But I do not take the time to do it the right way.  So art does not get done at all.

Some viewers – maybe most viewers – might watch The Woodmans and come away feeling sad about the tragic ending or depressed about the talent squandered by Francesca’s choice to cut her own life short.  It is a tragedy.  But there is a brightness that shines through her story – just as her powerful artistic vision shines through what some might call small, melancholy photographs.  That’s what I took from the film tonight.  The need to dedicate time and energy to the things I am passionate about.

So, there.  Check out the film or some of Francesca’s work.  It’s art.  It’s worth it.

My Winter Apocalypse Has A First Name...

… it’s Leon, apparently.  (Naming winter storms is not a thing.  Please stop doing that.)

As a citizen of Birmingham, my Snowmageddon story is rather benign.  There were people who spent the night in their cars, wrecked, stalled or ran out of fuel.  There were sick and elderly people who went missing.  A precious few people lost their lives.  I left work around 11 AM and didn’t make it home until 3:45 PM – normally this is a 20-minute drive.

At first I was marveling and cursing at the gridlock.  Yes, there was plenty of snow on the ground when I pulled out of the parking lot, but I wasn’t sliding around or anything (and I don’t drive a car that you would call equipped for navigating slushy, slick and icy roadways).  It still seems that a lot of the early problems could have been avoided if drivers had just slowed down and driven cautiously.  As more and more cars churned up the snow on the more well-traveled surfaces, though, turning it first to an icy sludge and then a thick film of solid ice, the roadways – especially the hills (lots of people don’t know… Birmingham is hilly) – became nearly impossible for ordinary passenger cars to manage.  If not for the help of two gentlemen who came to my aid at the 21st Ave / Red Mtn Expressway on-ramp, I wouldn’t have made it up and over and into downtown.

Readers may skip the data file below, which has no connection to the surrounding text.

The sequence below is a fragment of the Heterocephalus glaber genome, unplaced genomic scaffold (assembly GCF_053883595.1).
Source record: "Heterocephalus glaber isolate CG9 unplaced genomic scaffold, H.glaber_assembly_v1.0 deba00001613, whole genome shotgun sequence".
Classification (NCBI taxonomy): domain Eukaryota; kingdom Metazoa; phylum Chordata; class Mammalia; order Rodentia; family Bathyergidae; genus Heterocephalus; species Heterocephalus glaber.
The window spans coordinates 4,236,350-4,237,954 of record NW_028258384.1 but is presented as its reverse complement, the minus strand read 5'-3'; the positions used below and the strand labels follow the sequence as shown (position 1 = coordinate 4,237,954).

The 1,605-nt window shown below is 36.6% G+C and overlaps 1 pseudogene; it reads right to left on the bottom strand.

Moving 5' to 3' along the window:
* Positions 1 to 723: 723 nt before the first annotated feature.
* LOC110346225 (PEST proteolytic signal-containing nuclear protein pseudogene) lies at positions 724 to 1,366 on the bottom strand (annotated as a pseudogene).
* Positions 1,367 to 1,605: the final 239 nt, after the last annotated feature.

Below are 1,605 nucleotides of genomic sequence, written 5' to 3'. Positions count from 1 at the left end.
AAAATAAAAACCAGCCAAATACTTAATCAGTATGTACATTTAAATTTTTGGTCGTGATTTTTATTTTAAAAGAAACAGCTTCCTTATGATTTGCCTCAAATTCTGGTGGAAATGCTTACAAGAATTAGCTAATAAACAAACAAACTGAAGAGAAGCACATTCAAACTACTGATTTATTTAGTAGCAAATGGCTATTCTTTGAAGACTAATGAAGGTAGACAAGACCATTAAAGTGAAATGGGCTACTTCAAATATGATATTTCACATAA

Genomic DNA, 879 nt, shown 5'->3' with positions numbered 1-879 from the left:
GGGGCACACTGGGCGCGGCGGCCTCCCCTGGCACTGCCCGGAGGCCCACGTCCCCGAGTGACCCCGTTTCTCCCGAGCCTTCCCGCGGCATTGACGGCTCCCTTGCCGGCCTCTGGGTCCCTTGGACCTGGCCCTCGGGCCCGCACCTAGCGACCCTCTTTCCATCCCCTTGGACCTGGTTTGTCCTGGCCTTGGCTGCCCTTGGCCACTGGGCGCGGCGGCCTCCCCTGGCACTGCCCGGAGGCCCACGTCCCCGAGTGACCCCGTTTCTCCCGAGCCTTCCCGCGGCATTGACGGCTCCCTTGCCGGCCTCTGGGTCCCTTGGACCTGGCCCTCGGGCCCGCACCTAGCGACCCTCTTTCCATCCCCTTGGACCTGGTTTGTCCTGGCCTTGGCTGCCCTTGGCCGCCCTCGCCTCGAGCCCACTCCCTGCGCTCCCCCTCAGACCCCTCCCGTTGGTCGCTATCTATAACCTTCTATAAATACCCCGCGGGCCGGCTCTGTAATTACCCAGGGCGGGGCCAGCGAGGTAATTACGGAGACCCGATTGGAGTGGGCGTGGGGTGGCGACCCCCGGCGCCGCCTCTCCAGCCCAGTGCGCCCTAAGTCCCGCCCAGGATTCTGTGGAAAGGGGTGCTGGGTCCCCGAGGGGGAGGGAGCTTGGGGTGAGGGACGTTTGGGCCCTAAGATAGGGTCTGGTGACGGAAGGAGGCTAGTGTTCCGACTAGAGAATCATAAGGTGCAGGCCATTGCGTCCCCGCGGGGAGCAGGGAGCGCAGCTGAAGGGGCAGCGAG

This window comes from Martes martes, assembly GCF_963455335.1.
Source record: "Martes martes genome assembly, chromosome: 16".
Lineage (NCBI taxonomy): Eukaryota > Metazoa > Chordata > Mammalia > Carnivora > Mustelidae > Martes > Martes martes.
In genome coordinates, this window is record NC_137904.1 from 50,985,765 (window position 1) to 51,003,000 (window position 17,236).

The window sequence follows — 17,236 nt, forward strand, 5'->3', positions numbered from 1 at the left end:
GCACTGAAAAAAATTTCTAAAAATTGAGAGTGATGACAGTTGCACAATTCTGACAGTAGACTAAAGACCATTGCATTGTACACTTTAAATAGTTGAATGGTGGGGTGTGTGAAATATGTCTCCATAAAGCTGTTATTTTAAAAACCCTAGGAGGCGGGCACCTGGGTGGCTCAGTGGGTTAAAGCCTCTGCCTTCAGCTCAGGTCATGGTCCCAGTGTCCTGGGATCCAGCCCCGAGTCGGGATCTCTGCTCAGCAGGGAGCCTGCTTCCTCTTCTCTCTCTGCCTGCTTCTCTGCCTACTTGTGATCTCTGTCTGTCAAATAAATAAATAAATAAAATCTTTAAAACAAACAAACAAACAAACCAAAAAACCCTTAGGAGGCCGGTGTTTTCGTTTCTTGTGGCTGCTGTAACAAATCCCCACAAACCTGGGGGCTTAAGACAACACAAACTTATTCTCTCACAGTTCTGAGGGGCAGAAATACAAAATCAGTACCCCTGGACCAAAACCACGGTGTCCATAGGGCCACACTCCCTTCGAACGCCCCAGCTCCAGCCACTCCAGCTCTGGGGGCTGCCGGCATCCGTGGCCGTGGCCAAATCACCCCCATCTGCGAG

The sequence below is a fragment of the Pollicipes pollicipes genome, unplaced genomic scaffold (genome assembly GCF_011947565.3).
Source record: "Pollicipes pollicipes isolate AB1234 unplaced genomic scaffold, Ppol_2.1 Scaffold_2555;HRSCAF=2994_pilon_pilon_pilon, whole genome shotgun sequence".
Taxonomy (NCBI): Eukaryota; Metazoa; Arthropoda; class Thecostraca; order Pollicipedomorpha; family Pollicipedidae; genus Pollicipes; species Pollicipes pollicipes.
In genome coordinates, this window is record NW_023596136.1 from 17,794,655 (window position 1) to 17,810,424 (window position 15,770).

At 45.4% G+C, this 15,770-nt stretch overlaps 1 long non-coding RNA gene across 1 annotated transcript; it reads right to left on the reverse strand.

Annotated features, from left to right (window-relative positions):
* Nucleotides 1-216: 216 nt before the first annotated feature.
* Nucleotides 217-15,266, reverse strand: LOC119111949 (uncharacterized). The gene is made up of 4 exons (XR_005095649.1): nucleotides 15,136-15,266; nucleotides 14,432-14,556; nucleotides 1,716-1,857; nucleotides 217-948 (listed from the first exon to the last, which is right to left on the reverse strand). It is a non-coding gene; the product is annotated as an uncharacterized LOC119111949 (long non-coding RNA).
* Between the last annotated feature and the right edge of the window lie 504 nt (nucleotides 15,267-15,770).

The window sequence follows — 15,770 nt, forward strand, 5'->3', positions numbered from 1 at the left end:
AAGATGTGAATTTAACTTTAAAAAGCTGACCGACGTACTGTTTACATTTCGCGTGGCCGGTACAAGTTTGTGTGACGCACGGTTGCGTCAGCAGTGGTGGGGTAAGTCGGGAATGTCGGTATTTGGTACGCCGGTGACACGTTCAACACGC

Once I got to my neighborhood, the gentle foothills beyond the train tracks at 6th Ave were as far as I could go.  I got halfway up the last block to my house and promptly slid back down to the bottom – ultimately drifting backwards against the curb in front of a neighbor’s home.  I was somehow able to inch the front of the car to the side, secure it, and walk the remaining block and a half.

That’s a relatively happy tale, full of annoyances but far from the terror of being stranded, cold and hungry, separated from loved ones.  I know friends and coworkers who have been stuck in their offices; family members who are living out of hotel rooms unable to make it the final few miles to their homes.  As I write this – over 24 hours since the ordeal began – the roads are still treacherous.

I’m going to link to some commentary here – most of which will tell the story better than I can, and from a better perspective.  The one thing I haven’t seen mentioned is that – and I’m not the only one who is saying this – in the entire 4-plus hour commute past people stuck, walking, bewildered and unsure of what to do… I did not see any sign of the police, fire department, emergency management or highway personnel.  None.  The helping was being done by churches, businesses, and ordinary citizens.  We deserve better than we got from city/county officials.  I have yet to see or hear a good explanation for that.

Some of the more startling images.

Why the South Fell Apart in the Snow (Gizmodo)

Birmingham weather guru James Spann’s post-event evaluation.

The latest from AL.com.

Much applause for everyone helping, working to restore order, braving the elements for your fellow human beings.

Week In Review: Jan 20-26, 2014

Portfolio Additions

 
 

Tallapoosa County 1.1 | ISO 100, 1/160, f/6.3, 24mm | Nikon D800, AF-S Nikkor 24mm f/1.4G ED | Cemetery on AL 63, Tallapoosa Co., AL USA | Dec 27, 2013 14:45 | © DRS 2014, (cc) by-nc-nd

Tallapoosa County 1.2 | ISO 100, 1/160, f/6.3, 24mm | Nikon D800, AF-S Nikkor 24mm f/1.4G ED | Cemetery on AL 63, Tallapoosa Co., AL USA | Dec 27, 2013 14:45 | © DRS 2014, (cc) by-nc-nd

Los Angeles 1.1 | ISO 100, 1/250, f/1.4, 85mm | Nikon D800, AF Nikkor 85mm f/1.4D IF | Westwood Village Memorial Park, Los Angeles, CA USA | Jan 5, 2014 15:44 | © DRS 2014, (cc) by-nc-nd

Los Angeles 1.2 | ISO 100, 1/320, f/1.4, 85mm | Nikon D800, AF Nikkor 85mm f/1.4D IF | Westwood Village Memorial Park, Los Angeles, CA USA | Jan 5, 2014 15:46 | © DRS 2014, (cc) by-nc-nd

Leslie in West Hollywood | ISO 1600, 1/40, f/1.4, 24mm | Nikon D800, AF-S Nikkor 24mm f/1.4G ED | Roscoe’s Chicken n’ Waffles, Los Angeles, CA USA | Jan 4, 2014 20:25 | © DRS 2014, (cc) by-nc-nd

.     .     .